In an article titled, “Acne vulgaris: The metabolic syndrome of the pilosebaceous follicle,” B. C. Melnik notes that acne vulgaris is primarily a disease of wealthy countries and is more prevalent in developed than in developing countries. The article states that “No acne has been found in non-Westernized populations still living under Paleolithic dietary conditions constraining hyperglycemic carbohydrates, milk, and dairy products”. It further explains that Western diets over-activate mTORC1, “the key conductor of metabolism”, and that increased mTORC1 signaling is a “characteristic feature of insulin resistance, obesity, type 2 diabetes mellitus, cancer, and neurodegenerative diseases”.4
In 2007, a trial reported in the American Journal of Clinical Nutrition reported a reduction in total acne lesion counts and improved insulin sensitivity among male acne sufferers assigned to low glycemic load diets for 12 weeks days in comparison with participants who were assigned to consume carbohydrate-dense foods.5 And in a study involving 64 New York residents among whom half had moderate to severe acne, it was found that acne patients had a greater total carbohydrate, available carbohydrate, percent energy from carbohydrate and glycemic load intake compared to those without the disease.6 The acne group also had higher insulin and insulin-like growth factor-1 levels, and increased insulin resistance.
The increase in glucose and consequent rise in insulin among individuals who consume high amounts of carbohydrates can increase the production of testosterone in the ovaries, which causes acne and other PCOS symptoms. In addition to avoiding the consumption of excessive carbohydrates by following a low glycemic index diet, acne sufferers may also wish to avoid foods that contain significant amounts of testosterone or its metabolite dihydrotestosterone. According to dermatologist Norman Orentreich, MD, these include wheat germ, peanut and corn oils.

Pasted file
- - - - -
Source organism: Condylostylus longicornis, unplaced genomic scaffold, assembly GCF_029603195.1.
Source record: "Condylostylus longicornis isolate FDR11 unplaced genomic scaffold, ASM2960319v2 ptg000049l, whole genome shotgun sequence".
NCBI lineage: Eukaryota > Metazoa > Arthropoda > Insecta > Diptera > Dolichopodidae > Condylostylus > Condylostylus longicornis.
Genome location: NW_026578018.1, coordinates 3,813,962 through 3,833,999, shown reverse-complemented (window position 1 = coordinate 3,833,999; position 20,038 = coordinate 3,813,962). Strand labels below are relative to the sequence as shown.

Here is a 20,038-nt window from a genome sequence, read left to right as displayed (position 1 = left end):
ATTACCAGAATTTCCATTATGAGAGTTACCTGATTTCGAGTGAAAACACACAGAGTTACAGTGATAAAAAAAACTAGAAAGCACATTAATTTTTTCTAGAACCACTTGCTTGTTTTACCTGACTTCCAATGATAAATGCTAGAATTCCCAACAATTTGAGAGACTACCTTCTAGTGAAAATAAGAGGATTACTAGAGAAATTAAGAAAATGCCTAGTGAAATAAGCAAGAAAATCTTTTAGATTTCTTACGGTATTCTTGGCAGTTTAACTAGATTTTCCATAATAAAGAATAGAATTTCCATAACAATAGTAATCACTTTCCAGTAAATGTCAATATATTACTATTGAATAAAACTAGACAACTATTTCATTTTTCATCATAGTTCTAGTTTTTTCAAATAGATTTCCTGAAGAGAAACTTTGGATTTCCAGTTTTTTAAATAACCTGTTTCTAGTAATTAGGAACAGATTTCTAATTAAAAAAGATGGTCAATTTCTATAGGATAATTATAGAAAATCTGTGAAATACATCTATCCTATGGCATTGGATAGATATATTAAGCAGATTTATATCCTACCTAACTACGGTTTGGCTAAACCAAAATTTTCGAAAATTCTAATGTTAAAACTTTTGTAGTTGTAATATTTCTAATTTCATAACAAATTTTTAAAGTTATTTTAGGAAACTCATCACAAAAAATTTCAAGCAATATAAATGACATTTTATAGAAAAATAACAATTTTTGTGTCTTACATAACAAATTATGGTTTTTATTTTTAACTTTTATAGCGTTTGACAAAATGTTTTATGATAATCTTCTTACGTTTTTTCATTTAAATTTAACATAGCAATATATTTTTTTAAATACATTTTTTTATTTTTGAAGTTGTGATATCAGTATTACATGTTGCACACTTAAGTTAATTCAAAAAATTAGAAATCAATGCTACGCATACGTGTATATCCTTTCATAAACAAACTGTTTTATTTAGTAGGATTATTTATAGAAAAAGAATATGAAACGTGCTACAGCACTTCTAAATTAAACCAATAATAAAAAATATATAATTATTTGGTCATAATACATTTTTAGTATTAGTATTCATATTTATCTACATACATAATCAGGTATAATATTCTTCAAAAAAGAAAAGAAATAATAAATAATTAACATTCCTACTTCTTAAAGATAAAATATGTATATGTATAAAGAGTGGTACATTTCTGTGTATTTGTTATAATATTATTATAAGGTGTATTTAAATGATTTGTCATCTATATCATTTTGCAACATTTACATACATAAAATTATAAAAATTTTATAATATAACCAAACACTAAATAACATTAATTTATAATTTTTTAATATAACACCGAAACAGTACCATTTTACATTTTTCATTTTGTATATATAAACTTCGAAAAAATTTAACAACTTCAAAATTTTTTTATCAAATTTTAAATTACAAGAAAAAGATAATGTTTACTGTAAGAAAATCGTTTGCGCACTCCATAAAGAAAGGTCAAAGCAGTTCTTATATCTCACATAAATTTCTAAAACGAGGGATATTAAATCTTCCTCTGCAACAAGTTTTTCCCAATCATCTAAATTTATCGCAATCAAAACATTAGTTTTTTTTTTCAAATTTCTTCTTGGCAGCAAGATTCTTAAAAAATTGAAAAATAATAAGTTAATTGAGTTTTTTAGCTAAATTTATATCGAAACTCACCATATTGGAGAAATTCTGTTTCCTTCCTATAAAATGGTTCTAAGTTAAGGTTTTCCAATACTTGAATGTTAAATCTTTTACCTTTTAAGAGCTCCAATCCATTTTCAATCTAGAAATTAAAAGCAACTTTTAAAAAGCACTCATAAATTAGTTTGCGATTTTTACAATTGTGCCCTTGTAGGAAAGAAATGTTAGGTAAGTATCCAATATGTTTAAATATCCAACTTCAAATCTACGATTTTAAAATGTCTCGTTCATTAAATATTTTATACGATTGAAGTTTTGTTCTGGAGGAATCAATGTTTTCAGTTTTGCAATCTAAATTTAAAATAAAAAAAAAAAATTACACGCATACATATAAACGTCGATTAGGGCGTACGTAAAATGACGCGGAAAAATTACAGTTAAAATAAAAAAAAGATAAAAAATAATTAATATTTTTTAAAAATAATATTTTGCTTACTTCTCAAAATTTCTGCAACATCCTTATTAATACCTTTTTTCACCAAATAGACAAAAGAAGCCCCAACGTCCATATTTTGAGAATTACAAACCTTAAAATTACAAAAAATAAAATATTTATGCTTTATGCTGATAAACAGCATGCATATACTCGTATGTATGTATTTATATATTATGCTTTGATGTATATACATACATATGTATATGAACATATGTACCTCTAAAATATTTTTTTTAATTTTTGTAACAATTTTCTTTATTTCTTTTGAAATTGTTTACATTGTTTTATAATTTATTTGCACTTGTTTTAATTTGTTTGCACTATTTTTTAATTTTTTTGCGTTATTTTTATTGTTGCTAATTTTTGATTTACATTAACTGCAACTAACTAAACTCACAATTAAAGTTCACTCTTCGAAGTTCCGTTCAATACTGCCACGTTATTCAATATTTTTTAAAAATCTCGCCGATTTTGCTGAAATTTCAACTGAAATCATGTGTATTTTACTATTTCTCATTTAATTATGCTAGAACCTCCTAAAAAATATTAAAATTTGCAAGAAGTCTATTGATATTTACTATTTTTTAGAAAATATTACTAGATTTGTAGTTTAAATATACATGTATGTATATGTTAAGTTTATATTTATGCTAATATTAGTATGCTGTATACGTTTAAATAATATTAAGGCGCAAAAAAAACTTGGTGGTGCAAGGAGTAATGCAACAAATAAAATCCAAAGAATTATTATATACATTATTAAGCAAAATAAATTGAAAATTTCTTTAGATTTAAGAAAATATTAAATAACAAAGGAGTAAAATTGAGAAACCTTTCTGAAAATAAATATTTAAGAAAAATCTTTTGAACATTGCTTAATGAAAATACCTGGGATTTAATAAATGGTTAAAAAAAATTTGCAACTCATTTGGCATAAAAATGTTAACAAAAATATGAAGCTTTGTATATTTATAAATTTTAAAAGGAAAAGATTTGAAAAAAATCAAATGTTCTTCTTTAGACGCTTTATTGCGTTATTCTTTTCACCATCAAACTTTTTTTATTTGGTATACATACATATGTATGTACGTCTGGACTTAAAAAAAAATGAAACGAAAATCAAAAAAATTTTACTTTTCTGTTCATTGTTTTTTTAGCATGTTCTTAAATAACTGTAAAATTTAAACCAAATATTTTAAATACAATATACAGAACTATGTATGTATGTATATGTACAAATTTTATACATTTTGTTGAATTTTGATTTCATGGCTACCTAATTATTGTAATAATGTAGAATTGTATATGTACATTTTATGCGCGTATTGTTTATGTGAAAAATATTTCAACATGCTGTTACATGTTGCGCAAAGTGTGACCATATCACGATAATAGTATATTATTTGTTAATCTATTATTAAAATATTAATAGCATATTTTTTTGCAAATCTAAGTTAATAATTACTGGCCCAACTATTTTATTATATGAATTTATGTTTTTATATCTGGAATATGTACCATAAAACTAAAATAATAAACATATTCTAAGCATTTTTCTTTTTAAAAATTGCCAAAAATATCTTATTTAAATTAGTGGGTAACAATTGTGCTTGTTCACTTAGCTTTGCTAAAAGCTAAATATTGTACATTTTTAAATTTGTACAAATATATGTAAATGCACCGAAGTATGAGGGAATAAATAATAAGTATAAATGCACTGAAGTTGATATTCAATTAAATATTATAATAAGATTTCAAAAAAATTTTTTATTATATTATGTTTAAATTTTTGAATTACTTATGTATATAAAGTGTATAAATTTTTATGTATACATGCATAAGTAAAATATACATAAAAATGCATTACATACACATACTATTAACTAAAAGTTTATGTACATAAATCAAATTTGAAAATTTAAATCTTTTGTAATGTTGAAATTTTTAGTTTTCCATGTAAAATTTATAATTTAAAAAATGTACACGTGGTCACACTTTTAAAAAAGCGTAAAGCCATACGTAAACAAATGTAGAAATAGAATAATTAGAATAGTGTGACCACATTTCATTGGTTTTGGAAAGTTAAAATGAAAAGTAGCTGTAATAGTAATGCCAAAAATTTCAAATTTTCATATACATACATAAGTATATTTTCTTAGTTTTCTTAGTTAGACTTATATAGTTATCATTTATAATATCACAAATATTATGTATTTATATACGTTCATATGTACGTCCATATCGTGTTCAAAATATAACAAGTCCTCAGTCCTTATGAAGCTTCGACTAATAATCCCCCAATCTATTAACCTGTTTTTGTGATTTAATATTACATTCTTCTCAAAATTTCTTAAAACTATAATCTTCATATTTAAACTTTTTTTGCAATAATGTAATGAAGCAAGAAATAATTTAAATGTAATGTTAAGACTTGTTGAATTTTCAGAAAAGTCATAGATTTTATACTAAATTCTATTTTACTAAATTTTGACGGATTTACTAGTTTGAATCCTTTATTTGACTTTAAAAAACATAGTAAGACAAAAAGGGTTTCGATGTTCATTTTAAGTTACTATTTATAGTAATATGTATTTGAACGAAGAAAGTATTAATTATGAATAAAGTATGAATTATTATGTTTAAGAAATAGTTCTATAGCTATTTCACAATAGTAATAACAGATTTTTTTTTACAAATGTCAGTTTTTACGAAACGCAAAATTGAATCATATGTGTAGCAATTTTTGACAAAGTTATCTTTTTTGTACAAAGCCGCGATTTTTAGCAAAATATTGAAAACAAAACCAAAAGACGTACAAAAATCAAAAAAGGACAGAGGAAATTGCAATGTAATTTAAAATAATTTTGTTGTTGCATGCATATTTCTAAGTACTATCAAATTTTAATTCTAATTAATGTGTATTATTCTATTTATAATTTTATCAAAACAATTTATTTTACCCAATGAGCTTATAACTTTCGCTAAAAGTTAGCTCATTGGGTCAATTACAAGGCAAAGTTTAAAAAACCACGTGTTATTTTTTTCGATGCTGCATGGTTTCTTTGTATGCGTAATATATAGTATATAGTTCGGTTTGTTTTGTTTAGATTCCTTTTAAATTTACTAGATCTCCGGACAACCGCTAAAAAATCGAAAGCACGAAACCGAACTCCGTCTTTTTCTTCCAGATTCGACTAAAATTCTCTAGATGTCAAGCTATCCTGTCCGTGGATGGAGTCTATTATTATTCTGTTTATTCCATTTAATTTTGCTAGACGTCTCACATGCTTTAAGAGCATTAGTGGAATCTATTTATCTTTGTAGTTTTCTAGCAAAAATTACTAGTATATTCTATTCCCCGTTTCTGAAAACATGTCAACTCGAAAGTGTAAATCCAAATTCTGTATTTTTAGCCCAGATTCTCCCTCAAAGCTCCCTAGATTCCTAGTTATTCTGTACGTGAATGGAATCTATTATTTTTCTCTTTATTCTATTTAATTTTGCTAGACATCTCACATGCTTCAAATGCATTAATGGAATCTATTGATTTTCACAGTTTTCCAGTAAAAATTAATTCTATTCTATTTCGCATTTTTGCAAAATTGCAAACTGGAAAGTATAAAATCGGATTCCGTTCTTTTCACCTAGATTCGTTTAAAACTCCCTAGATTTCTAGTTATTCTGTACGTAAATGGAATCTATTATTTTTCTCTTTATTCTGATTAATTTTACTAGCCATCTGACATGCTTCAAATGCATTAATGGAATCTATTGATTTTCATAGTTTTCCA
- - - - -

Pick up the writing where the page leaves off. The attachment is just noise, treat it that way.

In 137 women with PCOS who had menstrual abnormalities and/or acne and/or mild hirsutism and insulin resistance, supplementation with myo-inositol or D-chiro-inositol helped regulate their menstrual cycles and improved acne, endocrine and metabolic parameters, and insulin resistance.7 Another trial, which investigated the effects of daily chromium supplementation in women with PCOS, found a significant decrease in the prevalence of acne and other PCOS characteristics in women who received the mineral compared with a placebo group.8 And in a 10-week randomized trial involving 45 participants with mild to moderate acne, there was a reduction in inflammatory and noninflammatory acne lesions in association with supplementation with the omega 3 fatty acids EPA and DHA, as well as the omega 6 fatty acid GLA, in comparison with a control group.9
Although iodine is an essential mineral, prolonged intake of high doses can result in acne in those who are predisposed. Acne sufferers are advised to stick to the current recommended daily allowance of iodine if they find that higher amounts aggravate their condition.
Diet and Acne
“Does diet really affect acne?” H. R. Ferdowsian and S. Levin ask in a recent view. “Prospective studies, including randomized controlled trials, demonstrated a positive association between a high-glycemic-load diet, hormonal mediators, and acne risk. Based on these findings, there exists convincing data supporting the role of dairy products and high-glycemic-index foods in influencing hormonal and inflammatory factors, which can increase acne prevalence and severity.”10
While we can’t do anything (yet) about genetic predispositions, following a low glycemic index diet designed to minimize spikes in glucose and insulin could go a long way toward reducing acne as well as overweight and obesity, hypoglycemia and diabetes, and other conditions associated with insulin resistance.